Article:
Monday, February 26, 2007

Exit, Stage Left

It's cute on TV, I suppose, but real life can be more complicated than a taxi ride and a camera following you out of the Donald's office.

Joe Williams of The Chalkboard, in a fit of nostalgia, recalled a link to a post I did last year about bad teachers. It got picked up by Joanne Jacobs and a few other blogs, and it's been getting hundreds of hits over the last few days. As it happens, I wrote the very next day about good teachers, but that didn't generate half the buzz the first one did.

Lots of people read pieces about bad teachers and ask, "Why can't we fire them?"

It's a pretty good question. The answer, of course, is you can certainly fire them. That assumes, of course, that someone in the system wants them fired (I no longer labor under that particular assumption).

"Why is it so difficult?" they ask.

It should be difficult because you're proposing to deprive people of their livelihoods. Would excellent teachers get fired if those who directed schools could just do whatever the hell they liked? It certainly appears so.

This blog has an infrequent commenter who visits, asks the same questions on this topic, ignores the responses, and returns to ask them again. Last time I didn't bother responding, having done so just two weeks ago on Edwize.

He had written to protest Peter Goodman's defense of a teacher who was facing termination. An administrator had asked Mr. Goodman how he could represent that particular teacher. In fact, there was not one iota of evidence presented to suggest the teacher was guilty. However, the poster, ready to fire him regardless, suggested this:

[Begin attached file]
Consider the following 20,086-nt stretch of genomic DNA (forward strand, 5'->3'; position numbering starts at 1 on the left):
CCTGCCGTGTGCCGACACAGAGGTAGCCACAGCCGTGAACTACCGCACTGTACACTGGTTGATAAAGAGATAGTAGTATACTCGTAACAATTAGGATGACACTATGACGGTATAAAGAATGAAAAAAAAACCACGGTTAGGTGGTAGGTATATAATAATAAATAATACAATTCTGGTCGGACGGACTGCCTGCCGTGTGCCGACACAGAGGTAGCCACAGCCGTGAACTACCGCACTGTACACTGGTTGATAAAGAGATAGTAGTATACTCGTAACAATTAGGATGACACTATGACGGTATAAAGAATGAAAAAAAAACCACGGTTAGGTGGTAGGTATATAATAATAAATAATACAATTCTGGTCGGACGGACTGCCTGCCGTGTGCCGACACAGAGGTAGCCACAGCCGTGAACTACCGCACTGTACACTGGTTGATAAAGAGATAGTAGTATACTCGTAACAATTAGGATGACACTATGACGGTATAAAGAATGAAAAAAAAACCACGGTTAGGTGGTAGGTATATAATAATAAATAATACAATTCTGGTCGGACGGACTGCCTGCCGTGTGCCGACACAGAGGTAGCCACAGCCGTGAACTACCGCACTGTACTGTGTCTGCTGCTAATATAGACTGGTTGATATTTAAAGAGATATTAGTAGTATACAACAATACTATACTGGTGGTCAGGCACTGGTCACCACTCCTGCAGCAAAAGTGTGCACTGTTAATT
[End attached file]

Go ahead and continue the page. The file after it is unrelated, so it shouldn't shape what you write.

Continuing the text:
Your anecdote with the “How can you represent this guy?” line is telling. How can teachers get the respect they deserve if people can ask this question and your only response is to blame others for a bad hiring decision?

It's certainly problematic for working people when people ready to condemn us with no factual basis whatsoever get their way. They ask, "What about the kids?" Well, I have a kid, and she's going to have to work one of these days. I'd like to know she'd get a vigorous defense if she were ever charged with a crime. I'd also like to know she wouldn't be fired based simply on the caprices of some troglodyte boss somewhere. I'd hate to think she'd end up bound by the ever-changing whims of a leader like Mr. Bloomberg.

My response is below:

I think it’s an important point that we don’t hire teachers, and it’s equally important to note that we have nothing to do with granting of tenure either. Pointing fingers at us is disingenuous.

It’s the union’s job to represent its members. It’s as simple as that. That’s what they’re there for. The notion that anyone facing removal from a job does not merit a vigorous defense is un-American.

Those who are so quick to condemn Mr. Goodman for doing his job ought to know that this city has had many, many opportunities to hire more selectively and has balked repeatedly, choosing to lower standards, establish 800 numbers, and conduct multiple intergalactic searches to fill those ancient wooden chairs.

I don’t believe in hiring bad teachers, or granting them tenure. But neither I nor the UFT has any say in those matters.

As for the comment being telling, I take strong exception to that, and those who’d stereotype teachers are bigots, plain and simple. There’s a school of thought that working conditions are bad in this country, and there’s a certain amount of truth to that.

To make the conclusion that we will somehow improve things by worsening conditions for teachers is nothing short of idiotic. All workers, not just teachers, deserve protection and due process.

We should be working to improve the lot of working Americans, not worsen that of teachers.

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